The book of Jonah is a remarkable story perhaps best known for the stubbornness of a prophet, the great fish that swallows and then regurgitates Jonah, the conversion of the whole city of Nineveh, and the rapid growth and death of a gourd. But this small book has a much deeper, more powerful message that has been obscured through the ages: that the Messiah would live and die to make salvation available to all humankind.
In images from Jonah's storm-tossed sea experiences to those in his prophetic prayer of affliction while in the Lord's great fish (belly of hell), the book contains a prophecy of Jesus's future ministry. These Jonah images portray and prefigure Jesus's prayerful agony as he accepted his bitter cup of suffering in Gethsemane, his being lifted up, and his feeling forsaken on Calvary. These were followed by the images of his death and spirit-world ministry. In Jonah's miraculous third-day deliverance from the Lord's great fish, readers can easily visualize the unmistakable image of Jesus's rising from the dead with his third-day resurrection. Jesus himself called attention to this likeness when he referred to it as the sign of Jonah. The just as miraculous missionary image of Nineveh's total conversion and era of peace among men and beasts in that worldly city provides images that symbolize the Lord's second coming as the world's Savior and Judge.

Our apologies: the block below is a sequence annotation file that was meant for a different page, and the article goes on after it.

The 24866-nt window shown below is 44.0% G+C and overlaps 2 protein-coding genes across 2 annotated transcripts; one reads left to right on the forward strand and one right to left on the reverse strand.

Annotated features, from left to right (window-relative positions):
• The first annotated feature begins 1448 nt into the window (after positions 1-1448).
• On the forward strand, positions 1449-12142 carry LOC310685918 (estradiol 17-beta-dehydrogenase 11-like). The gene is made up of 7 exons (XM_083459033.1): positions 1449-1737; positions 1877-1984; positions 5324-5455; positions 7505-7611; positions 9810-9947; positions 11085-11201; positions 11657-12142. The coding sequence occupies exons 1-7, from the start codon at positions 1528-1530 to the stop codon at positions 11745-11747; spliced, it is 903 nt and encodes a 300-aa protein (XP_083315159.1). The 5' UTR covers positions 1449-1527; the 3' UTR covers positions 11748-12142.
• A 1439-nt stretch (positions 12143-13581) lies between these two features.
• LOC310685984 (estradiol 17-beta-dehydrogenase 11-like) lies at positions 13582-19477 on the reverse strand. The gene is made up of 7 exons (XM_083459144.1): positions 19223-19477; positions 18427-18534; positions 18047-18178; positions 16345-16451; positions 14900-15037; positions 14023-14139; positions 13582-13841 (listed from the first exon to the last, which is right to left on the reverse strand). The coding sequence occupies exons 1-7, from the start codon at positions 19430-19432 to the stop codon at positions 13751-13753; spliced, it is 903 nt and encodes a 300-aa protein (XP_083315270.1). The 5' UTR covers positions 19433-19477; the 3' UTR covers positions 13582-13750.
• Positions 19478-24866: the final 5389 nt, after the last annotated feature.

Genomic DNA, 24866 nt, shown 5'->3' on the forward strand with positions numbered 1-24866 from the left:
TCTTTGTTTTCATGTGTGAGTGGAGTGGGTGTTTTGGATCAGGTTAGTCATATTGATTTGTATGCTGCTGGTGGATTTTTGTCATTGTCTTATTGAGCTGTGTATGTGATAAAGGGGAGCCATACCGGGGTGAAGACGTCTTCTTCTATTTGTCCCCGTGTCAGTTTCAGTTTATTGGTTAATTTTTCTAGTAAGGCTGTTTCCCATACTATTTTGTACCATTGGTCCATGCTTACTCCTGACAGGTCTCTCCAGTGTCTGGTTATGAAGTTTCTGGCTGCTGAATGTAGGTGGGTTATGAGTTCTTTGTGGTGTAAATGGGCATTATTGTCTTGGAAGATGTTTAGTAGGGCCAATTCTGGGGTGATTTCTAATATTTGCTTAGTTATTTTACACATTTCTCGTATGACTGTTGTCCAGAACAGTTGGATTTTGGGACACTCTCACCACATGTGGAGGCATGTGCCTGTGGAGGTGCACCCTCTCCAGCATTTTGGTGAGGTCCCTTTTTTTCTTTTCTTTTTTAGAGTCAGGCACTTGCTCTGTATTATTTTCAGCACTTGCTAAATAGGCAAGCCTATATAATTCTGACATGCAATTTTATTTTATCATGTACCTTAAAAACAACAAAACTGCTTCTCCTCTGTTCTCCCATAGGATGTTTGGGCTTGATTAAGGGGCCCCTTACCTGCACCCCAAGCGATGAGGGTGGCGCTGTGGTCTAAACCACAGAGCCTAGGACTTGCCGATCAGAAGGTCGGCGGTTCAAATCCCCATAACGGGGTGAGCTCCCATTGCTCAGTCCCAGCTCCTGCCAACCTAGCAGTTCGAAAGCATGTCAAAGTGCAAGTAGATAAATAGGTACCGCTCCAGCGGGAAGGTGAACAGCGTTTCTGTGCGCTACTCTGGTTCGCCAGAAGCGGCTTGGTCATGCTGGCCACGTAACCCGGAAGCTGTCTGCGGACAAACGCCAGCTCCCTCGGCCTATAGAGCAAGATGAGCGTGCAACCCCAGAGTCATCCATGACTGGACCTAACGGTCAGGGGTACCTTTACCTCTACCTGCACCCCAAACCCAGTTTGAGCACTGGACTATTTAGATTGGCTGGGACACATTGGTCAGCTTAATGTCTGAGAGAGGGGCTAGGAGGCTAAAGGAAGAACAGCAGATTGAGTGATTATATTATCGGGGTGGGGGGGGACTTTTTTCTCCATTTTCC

Scott, David R.
"The Book of Jonah: Foreshadowings of Jesus as the Christ,"
BYU Studies Quarterly: Vol. 53
, Article 10.
Available at: http://scholarsarchive.byu.edu/byusq/vol53/iss3/10